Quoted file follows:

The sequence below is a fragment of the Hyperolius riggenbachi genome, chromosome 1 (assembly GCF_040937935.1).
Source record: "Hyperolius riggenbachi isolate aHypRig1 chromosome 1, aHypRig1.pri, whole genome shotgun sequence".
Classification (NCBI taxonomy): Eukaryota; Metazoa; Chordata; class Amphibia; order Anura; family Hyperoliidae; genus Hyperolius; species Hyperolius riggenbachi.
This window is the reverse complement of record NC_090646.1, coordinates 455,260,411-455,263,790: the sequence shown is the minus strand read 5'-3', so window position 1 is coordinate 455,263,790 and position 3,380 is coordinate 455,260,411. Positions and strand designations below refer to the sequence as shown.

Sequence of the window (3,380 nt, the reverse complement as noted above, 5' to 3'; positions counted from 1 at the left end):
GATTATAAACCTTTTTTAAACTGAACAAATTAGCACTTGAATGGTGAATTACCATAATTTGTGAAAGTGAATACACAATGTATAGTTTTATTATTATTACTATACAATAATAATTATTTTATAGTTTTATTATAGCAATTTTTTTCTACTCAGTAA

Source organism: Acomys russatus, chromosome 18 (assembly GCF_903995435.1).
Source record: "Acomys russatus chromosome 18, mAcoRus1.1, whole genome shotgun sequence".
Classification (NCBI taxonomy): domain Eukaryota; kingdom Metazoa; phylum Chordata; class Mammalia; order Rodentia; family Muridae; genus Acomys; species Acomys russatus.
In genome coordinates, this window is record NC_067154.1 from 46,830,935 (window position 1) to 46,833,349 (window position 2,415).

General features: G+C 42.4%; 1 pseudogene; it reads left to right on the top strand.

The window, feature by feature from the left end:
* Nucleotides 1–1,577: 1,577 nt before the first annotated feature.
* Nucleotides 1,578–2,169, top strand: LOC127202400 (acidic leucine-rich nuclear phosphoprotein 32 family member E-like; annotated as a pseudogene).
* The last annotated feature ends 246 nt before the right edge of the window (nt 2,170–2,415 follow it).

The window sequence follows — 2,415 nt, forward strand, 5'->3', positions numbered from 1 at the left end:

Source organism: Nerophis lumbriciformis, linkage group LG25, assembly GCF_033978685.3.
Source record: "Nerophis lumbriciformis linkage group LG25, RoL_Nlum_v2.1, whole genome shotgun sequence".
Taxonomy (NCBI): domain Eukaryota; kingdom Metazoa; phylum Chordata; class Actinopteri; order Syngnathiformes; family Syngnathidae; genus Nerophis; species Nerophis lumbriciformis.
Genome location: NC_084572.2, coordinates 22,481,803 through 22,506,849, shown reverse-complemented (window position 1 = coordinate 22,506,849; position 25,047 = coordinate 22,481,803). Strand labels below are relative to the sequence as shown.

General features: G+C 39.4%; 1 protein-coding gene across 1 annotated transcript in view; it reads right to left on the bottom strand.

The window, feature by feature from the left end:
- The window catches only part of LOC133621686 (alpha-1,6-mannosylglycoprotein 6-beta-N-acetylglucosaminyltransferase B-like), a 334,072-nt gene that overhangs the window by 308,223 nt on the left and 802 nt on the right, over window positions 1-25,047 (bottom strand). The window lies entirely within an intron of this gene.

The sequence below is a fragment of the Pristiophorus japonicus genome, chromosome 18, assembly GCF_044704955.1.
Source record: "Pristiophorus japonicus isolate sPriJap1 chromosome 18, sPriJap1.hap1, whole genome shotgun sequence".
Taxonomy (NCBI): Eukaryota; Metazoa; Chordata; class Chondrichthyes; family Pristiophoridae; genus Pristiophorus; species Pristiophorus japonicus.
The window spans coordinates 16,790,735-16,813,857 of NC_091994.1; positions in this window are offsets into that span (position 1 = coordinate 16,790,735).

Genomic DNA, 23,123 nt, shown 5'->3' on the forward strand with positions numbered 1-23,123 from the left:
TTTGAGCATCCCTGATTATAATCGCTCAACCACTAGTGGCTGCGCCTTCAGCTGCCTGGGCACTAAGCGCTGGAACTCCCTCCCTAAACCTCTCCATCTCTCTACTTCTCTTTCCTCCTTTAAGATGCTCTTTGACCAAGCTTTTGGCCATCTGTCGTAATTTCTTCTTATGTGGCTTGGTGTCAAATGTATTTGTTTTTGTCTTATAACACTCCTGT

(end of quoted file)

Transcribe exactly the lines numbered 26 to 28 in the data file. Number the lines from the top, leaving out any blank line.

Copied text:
Taxonomy (NCBI): Eukaryota; Metazoa; Chordata; class Chondrichthyes; family Pristiophoridae; genus Pristiophorus; species Pristiophorus japonicus.
The window spans coordinates 16,790,735-16,813,857 of NC_091994.1; positions in this window are offsets into that span (position 1 = coordinate 16,790,735).

Genomic DNA, 23,123 nt, shown 5'->3' on the forward strand with positions numbered 1-23,123 from the left: